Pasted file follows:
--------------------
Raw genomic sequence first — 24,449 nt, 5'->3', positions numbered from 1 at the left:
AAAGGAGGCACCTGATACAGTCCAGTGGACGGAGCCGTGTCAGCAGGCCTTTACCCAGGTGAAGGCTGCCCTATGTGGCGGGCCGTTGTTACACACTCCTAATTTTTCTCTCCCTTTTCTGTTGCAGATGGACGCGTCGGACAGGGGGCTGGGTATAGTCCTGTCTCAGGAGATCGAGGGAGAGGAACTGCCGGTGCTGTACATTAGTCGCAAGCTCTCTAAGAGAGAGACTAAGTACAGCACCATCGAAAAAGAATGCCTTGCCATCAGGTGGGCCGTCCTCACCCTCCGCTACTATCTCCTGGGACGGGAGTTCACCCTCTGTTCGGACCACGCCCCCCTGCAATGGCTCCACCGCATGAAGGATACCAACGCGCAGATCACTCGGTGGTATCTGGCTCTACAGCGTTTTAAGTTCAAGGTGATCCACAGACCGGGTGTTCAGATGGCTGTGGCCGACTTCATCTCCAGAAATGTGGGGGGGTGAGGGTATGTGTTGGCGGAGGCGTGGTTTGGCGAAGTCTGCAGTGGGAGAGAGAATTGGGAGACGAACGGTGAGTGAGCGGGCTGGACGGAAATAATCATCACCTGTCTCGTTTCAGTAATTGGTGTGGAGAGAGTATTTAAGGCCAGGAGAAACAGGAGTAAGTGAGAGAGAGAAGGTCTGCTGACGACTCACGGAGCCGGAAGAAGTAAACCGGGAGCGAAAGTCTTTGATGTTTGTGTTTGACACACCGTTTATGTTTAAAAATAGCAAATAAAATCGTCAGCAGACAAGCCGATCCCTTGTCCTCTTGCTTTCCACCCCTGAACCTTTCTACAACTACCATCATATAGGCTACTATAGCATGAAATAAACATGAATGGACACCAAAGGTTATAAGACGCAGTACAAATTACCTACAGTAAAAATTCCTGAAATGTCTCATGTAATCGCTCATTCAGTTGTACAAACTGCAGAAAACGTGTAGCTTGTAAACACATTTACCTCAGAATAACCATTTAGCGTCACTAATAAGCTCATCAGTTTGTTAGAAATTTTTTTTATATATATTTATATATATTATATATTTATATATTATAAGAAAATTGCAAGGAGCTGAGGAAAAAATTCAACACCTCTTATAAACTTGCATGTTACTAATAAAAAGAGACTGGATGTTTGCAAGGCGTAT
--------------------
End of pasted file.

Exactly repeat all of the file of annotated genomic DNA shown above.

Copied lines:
Raw genomic sequence first — 24,449 nt, 5'->3', positions numbered from 1 at the left:
AAAGGAGGCACCTGATACAGTCCAGTGGACGGAGCCGTGTCAGCAGGCCTTTACCCAGGTGAAGGCTGCCCTATGTGGCGGGCCGTTGTTACACACTCCTAATTTTTCTCTCCCTTTTCTGTTGCAGATGGACGCGTCGGACAGGGGGCTGGGTATAGTCCTGTCTCAGGAGATCGAGGGAGAGGAACTGCCGGTGCTGTACATTAGTCGCAAGCTCTCTAAGAGAGAGACTAAGTACAGCACCATCGAAAAAGAATGCCTTGCCATCAGGTGGGCCGTCCTCACCCTCCGCTACTATCTCCTGGGACGGGAGTTCACCCTCTGTTCGGACCACGCCCCCCTGCAATGGCTCCACCGCATGAAGGATACCAACGCGCAGATCACTCGGTGGTATCTGGCTCTACAGCGTTTTAAGTTCAAGGTGATCCACAGACCGGGTGTTCAGATGGCTGTGGCCGACTTCATCTCCAGAAATGTGGGGGGGTGAGGGTATGTGTTGGCGGAGGCGTGGTTTGGCGAAGTCTGCAGTGGGAGAGAGAATTGGGAGACGAACGGTGAGTGAGCGGGCTGGACGGAAATAATCATCACCTGTCTCGTTTCAGTAATTGGTGTGGAGAGAGTATTTAAGGCCAGGAGAAACAGGAGTAAGTGAGAGAGAGAAGGTCTGCTGACGACTCACGGAGCCGGAAGAAGTAAACCGGGAGCGAAAGTCTTTGATGTTTGTGTTTGACACACCGTTTATGTTTAAAAATAGCAAATAAAATCGTCAGCAGACAAGCCGATCCCTTGTCCTCTTGCTTTCCACCCCTGAACCTTTCTACAACTACCATCATATAGGCTACTATAGCATGAAATAAACATGAATGGACACCAAAGGTTATAAGACGCAGTACAAATTACCTACAGTAAAAATTCCTGAAATGTCTCATGTAATCGCTCATTCAGTTGTACAAACTGCAGAAAACGTGTAGCTTGTAAACACATTTACCTCAGAATAACCATTTAGCGTCACTAATAAGCTCATCAGTTTGTTAGAAATTTTTTTTATATATATTTATATATATTATATATTTATATATTATAAGAAAATTGCAAGGAGCTGAGGAAAAAATTCAACACCTCTTATAAACTTGCATGTTACTAATAAAAAGAGACTGGATGTTTGCAAGGCGTAT